US academic George Martin is backing the boycott of London Metropolitan University and fears for its reputation.
Through the academic grapevine, I recently learnt that the management of London Metropolitan University is attempting to impose a new staff contract. Word of this attempted fiat reached me in May before I left the US and, since taking up my summer visiting professor position at Surrey University, I have learnt more about it. London Met has now threatened to dismiss 387 lecturers. The scale of this threat is without precedent and puts great doubt in my mind that the managers have serious intent to negotiate a contract.
I am quite concerned about the situation and have decided to support a boycott of London Met. I believe that this offers the greatest possibility of encouraging the administration to negotiate with staff in good faith.
In the past year, I have been exploring the possibility of furthering my informal links with London Met academics. What I had hoped to do was to mount collaborative work with an international comparative perspective in my field of research, urban social ecology. The research would focus specifically on London and New York City. I am putting the formalisation of my links on hold until a contract is successfully negotiated. I am dismayed about this, but I am not, in good conscience, able to develop a professional relationship with London Met until this impasse is resolved to the satisfaction of my colleagues.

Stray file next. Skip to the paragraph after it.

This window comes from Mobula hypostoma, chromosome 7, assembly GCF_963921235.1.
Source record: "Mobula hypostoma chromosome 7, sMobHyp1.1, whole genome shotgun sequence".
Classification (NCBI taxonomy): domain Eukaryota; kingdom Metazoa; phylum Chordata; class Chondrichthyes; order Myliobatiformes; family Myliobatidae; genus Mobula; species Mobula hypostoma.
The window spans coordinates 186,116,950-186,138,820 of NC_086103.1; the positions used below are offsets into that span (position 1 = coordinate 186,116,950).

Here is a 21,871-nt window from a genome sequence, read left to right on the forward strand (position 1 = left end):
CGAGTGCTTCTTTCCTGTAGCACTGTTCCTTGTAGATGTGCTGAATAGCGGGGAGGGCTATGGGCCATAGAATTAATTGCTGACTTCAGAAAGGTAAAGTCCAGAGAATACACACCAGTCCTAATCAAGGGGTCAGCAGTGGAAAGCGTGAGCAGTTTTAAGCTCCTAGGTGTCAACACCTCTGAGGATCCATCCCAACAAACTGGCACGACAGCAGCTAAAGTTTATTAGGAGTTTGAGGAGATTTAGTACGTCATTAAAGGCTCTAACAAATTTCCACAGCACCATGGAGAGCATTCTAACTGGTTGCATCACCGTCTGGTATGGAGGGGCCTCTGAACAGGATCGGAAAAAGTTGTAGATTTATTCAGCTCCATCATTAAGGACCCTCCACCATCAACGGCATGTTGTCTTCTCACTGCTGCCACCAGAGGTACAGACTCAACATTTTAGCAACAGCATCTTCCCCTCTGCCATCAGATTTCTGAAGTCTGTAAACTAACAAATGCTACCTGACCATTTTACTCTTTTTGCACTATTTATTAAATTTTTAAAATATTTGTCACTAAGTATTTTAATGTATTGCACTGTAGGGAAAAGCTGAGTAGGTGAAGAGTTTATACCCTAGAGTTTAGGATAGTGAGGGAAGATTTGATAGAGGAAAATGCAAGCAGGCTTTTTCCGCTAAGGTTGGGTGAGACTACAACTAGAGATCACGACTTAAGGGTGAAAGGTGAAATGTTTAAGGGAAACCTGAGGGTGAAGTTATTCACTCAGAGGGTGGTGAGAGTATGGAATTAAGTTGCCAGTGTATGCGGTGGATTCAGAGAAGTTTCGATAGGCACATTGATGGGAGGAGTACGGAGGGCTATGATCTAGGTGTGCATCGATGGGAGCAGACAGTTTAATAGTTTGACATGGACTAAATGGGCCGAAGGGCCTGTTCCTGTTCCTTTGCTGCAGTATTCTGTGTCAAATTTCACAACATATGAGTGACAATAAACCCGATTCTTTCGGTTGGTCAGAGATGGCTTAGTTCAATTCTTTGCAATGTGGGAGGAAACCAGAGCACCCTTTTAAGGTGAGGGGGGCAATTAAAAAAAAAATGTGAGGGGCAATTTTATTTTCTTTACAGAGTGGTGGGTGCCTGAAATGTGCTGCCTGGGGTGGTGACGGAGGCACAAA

To my mind, the point of a contract is that consenting parties enter into a binding agreement. There can be no consent without mutual agreement, which flows from consultation and negotiation. Certainly, threatening to fire staff is not an appropriate negotiating tactic.
As word of management's intransigence reached me in the US, it was apparent that the news was spreading beyond the UK. Among academics such as myself the situation reflects badly upon management and, unfortunately, upon the reputation of London Met. Perhaps management does not recognise the full consequences of its present course of action.
I hope my rather modest boycott action will add to the voices of reason calling on management to rescind its threat of mass redundancies, and to negotiate in good faith a fair and equitable end to this corrosive dispute.
George Martin is professor of sociology at Montclair State University, New Jersey, US, a senior research fellow at the University of California, Santa Cruz, US, and a visiting professor at Surrey University, Guildford.